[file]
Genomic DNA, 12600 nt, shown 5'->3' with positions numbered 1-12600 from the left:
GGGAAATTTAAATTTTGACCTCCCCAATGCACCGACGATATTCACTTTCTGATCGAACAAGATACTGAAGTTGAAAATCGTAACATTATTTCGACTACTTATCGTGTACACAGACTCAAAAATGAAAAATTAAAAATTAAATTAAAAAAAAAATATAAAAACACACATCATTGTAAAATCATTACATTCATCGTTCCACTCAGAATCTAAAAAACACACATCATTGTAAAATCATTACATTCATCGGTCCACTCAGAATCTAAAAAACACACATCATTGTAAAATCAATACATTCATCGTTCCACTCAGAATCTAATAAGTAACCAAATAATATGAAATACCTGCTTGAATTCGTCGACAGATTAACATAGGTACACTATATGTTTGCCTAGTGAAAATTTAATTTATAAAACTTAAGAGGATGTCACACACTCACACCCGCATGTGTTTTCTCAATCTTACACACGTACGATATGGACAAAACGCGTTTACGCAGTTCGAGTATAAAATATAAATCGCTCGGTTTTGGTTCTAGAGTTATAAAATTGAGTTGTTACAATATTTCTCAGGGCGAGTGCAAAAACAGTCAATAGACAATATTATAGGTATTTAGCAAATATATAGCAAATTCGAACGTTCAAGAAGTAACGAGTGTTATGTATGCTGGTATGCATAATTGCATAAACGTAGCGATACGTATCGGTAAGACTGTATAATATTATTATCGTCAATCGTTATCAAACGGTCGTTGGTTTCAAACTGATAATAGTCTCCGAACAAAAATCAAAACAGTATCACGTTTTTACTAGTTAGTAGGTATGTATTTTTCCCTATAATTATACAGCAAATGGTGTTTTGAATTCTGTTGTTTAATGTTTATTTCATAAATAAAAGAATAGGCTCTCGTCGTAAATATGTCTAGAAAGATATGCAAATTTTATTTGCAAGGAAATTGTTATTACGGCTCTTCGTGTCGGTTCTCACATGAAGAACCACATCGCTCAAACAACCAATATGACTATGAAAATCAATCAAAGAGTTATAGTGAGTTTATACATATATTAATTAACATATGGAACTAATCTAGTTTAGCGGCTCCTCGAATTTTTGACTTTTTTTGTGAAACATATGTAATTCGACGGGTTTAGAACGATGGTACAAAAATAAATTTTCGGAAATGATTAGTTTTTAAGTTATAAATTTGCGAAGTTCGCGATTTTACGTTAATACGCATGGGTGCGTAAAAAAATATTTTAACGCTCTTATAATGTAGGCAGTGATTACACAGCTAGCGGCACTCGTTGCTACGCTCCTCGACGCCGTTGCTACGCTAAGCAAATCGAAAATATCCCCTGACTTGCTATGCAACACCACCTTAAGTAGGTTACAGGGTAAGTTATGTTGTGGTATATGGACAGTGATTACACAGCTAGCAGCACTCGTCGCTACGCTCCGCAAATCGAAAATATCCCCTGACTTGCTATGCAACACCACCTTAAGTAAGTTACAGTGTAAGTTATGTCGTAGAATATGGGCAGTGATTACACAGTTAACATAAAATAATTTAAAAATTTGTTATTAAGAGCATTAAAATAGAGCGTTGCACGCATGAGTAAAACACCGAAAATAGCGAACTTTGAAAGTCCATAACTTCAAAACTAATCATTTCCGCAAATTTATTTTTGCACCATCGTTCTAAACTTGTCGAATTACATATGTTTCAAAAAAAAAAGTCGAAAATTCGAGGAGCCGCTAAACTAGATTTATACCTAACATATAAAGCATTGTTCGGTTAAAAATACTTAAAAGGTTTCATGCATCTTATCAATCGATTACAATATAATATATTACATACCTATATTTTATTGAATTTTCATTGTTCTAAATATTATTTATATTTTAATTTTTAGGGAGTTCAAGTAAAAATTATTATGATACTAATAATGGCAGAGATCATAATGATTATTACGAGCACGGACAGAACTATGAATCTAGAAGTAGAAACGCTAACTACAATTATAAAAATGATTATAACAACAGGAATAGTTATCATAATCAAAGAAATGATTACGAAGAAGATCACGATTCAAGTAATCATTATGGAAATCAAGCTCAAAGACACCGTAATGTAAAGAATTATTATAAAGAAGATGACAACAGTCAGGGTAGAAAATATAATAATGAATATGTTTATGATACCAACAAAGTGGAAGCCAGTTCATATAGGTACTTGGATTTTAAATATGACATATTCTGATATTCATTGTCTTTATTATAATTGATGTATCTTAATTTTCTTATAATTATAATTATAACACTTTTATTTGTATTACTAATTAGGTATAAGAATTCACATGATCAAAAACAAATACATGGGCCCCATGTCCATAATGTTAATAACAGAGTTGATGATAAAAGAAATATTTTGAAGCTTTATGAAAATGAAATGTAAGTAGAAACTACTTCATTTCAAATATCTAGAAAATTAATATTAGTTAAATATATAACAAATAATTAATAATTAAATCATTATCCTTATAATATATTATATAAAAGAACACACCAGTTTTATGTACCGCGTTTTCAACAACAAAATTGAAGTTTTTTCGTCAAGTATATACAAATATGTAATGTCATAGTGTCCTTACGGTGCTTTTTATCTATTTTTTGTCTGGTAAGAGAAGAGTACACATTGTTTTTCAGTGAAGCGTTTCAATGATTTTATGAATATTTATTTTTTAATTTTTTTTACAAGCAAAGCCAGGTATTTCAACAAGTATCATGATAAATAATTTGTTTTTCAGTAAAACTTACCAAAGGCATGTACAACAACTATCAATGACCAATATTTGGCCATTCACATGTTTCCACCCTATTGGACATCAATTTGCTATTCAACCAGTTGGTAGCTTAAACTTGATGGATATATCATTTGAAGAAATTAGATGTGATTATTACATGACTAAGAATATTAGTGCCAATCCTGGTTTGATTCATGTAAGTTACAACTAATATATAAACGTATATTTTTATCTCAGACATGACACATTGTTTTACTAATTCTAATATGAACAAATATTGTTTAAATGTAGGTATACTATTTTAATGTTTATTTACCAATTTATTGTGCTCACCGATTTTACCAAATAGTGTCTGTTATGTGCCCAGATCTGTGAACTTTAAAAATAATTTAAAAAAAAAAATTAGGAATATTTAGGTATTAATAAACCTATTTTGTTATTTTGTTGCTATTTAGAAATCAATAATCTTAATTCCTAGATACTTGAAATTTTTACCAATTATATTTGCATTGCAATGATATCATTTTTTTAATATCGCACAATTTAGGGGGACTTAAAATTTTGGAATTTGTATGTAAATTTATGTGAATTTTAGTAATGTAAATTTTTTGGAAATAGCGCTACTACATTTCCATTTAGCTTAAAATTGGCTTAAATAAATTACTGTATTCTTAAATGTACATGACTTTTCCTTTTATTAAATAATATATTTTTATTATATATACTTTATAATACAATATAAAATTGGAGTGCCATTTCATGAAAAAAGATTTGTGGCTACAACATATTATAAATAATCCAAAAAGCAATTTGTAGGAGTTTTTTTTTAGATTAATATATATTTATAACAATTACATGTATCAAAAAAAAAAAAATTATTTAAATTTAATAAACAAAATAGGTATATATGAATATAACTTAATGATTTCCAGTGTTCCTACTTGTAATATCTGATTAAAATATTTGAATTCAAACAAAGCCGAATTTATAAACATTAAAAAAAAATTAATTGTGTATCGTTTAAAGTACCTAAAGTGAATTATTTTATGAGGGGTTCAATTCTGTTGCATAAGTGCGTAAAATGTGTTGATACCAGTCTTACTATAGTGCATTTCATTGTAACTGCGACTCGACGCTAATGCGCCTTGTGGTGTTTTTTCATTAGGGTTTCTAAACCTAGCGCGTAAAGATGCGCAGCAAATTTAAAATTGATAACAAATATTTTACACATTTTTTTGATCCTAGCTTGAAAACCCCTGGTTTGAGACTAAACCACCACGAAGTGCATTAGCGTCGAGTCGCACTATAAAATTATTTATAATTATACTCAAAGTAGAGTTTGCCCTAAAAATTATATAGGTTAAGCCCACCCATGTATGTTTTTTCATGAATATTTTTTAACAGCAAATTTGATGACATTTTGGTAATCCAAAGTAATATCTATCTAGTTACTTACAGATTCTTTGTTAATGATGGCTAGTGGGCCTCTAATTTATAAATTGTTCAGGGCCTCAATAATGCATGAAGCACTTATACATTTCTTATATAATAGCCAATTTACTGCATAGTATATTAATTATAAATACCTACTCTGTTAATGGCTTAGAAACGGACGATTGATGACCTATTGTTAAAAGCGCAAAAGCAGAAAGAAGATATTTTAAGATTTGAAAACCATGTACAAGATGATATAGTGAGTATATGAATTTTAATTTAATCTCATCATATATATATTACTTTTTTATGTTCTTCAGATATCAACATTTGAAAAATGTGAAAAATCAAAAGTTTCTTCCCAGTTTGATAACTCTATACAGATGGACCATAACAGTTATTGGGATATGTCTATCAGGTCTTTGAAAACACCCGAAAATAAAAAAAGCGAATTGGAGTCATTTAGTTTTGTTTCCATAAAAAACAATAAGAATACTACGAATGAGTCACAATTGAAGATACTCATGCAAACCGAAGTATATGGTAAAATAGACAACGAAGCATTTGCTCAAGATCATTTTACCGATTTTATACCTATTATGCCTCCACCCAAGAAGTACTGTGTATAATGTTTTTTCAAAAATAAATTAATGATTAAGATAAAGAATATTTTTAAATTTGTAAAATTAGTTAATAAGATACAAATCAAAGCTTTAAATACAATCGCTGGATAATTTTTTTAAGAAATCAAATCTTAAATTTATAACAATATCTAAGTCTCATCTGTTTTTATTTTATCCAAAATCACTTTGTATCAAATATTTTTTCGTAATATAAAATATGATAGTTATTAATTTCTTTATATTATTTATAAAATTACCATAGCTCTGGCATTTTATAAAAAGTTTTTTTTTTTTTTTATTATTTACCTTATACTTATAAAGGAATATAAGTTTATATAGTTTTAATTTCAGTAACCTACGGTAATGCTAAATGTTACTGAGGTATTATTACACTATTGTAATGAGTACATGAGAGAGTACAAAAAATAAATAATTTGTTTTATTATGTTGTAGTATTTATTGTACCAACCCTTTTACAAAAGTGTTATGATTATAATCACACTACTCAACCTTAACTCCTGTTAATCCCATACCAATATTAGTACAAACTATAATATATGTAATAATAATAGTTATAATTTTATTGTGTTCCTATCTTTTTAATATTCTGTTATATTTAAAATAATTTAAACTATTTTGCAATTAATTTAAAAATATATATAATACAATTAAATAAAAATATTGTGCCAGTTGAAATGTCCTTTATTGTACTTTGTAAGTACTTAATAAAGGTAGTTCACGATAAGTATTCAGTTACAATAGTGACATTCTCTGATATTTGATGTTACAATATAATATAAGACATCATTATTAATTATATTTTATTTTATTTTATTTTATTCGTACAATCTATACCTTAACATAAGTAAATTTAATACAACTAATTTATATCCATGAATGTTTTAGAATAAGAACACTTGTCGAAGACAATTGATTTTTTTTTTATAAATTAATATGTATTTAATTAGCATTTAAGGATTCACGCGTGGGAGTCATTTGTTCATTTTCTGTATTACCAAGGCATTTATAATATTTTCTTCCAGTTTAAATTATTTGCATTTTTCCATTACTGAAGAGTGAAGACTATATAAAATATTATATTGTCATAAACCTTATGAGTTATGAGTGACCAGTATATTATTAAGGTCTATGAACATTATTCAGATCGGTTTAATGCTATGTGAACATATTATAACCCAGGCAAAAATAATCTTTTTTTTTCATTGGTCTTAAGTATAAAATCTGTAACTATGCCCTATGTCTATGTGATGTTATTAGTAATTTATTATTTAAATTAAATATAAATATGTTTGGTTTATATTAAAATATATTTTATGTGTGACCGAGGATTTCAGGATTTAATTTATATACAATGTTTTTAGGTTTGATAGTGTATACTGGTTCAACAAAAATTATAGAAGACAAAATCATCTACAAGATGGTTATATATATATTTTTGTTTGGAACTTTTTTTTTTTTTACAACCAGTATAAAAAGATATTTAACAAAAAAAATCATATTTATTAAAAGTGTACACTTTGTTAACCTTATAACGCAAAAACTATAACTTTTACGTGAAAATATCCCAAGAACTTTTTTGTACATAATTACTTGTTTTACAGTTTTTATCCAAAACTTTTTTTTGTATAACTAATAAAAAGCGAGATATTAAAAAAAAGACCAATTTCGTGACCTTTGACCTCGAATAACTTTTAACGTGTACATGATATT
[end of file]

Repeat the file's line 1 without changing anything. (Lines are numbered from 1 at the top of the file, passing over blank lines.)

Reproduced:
Genomic DNA, 12600 nt, shown 5'->3' with positions numbered 1-12600 from the left: